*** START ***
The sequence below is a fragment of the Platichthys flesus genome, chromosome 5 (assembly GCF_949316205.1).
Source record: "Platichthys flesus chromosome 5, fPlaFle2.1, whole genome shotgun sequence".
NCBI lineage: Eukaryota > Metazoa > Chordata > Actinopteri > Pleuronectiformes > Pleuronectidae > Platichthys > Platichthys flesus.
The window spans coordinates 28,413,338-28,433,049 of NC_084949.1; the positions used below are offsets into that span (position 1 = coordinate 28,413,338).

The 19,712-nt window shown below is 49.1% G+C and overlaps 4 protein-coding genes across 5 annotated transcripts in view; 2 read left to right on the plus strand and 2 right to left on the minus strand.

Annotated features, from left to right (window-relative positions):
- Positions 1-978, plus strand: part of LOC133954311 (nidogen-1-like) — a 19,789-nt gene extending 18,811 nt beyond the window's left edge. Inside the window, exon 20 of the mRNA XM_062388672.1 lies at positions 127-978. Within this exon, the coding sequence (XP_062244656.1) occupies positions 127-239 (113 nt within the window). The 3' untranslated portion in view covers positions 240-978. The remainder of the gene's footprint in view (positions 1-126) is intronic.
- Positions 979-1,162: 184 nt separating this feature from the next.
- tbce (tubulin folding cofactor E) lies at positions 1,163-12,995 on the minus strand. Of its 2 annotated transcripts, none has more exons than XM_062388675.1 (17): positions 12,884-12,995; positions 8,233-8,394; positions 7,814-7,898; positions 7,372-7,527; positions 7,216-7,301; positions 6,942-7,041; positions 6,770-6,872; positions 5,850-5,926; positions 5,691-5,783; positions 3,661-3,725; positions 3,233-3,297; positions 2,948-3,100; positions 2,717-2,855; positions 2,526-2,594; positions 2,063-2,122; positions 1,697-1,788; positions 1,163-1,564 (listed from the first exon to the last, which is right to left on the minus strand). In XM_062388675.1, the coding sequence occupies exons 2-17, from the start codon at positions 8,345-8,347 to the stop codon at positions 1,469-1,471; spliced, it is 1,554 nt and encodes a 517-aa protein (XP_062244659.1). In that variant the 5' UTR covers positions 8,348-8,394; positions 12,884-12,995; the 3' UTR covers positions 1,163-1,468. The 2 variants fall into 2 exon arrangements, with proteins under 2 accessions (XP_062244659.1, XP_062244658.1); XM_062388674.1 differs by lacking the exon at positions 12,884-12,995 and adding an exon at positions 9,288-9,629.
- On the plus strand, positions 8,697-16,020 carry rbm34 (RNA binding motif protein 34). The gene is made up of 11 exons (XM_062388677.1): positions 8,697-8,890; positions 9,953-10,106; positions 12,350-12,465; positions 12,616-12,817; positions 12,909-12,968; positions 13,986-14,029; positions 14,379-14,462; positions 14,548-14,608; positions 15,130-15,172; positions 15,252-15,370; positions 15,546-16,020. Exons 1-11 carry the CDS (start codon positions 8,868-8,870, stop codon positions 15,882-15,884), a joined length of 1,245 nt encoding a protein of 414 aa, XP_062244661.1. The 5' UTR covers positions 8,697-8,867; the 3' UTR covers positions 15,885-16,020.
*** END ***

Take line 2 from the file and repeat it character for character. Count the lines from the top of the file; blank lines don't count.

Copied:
Source record: "Platichthys flesus chromosome 5, fPlaFle2.1, whole genome shotgun sequence".